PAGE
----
Up Close: Hannah Mary McKinnon

Vanishing Act

By K.L. Romo

One man with amnesia and two women who love him play a deadly game of hide and seek in bestselling author Hannah Mary McKinnon’s latest thriller, YOU WILL REMEMBER ME.

A man regains consciousness on a beach with no memory of who he is or how he got there. The only clue about his identity is an old watch he’s wearing with the inscription To Brad. All my love, Rosalie x. on the back. Does this mean his name is Brad?

He makes his way to a local store and discovers he’s in Maryland. But when he sees a license plate from Maine, flashes of memory bombard him. He’s certain he must be from Maine and stows away in a trailer headed that way.

Meanwhile, Lily Reid’s fiancé, 33-year-old Jack Smith, has disappeared in Baltimore. He’d said he was going swimming at the beach the night before, but never returned. When the police investigate Jack’s disappearance, they tell Lily they can find no official records for the Jack Smith she knows. She now realizes that Jack left no digital footprint, but that doesn’t mean anything is awry. Or does it?

Maya Scott has been searching for her stepbrother, Asher Bennett, for the last two years. She’d found a note from him that said “Take care of yourself, Maya” written on the back of a receipt, with $1,000 stuffed into an envelope. She’s always desperately loved her brother, even more than a stepsister should—writing “Maya and Ash Forever” in her journal when she was a teen. Now, when she gets a call from a man who sounds just like her brother, she vows not to lose him again.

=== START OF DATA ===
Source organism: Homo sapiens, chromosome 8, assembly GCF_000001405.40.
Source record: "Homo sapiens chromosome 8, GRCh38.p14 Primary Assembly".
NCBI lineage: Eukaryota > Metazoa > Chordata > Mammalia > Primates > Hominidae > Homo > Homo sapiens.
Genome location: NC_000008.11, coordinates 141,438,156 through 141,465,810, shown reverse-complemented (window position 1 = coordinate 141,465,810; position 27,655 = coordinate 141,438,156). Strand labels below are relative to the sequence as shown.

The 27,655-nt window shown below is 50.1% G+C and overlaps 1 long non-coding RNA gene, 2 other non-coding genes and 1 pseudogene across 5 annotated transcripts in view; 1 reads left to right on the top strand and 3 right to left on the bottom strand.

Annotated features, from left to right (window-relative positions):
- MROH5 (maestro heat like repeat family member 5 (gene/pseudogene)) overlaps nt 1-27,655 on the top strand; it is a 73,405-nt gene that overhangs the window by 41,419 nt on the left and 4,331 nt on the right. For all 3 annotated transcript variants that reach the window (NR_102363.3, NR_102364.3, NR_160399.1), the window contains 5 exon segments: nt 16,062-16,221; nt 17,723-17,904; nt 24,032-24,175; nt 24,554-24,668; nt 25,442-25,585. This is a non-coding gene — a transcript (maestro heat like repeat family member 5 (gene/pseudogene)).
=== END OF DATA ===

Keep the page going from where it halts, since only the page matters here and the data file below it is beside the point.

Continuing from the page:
Hannah Mary McKinnon

When Lily finds an old library book from a small town in Maine in Jack’s garage apartment, she tracks him there. How far will she have to go to trigger his memory? The consequences may be deadly.

McKinnon says she got the inspiration for the story from a news article.

“A few years ago, a man from Toronto vanished from a ski hill in Lake Placid while there on vacation and showed up six days later in Sacramento. He had amnesia and couldn’t remember much, including the cross-country trip he’d made as he’d hitchhiked across the US. Everything worked out for the man in the end, and he found his way home, but it made me wonder—what might have gone wrong? That was the genesis for YOU WILL REMEMBER ME.”

McKinnon is an expert at weaving the secrets of her characters throughout the plot.

“When I’m building my characters, I always ask myself what they’re hiding, what could cost them almost everything if they were found out. It’s one of my favorite parts of plotting my books. My novels are always stuffed full of people with secrets that might destroy them or each other.

“In YOU WILL REMEMBER ME, Jack’s past is catching up to him, but he can’t see it. Lily wanted to reinvent herself and find happiness, but that’s all unraveling as she pursues the truth, and Maya will ensure she meets her secret personal agenda, whatever the cost. While they want to discover the truth about one another, they don’t want to admit to their own. Put these three people together, and the conflict is explosive.”

McKinnon displays an advance proof of YOU WILL REMEMBER ME.

Along with secrets, there are also lies. According to McKinnon, what makes a good liar is when they “get away with it.”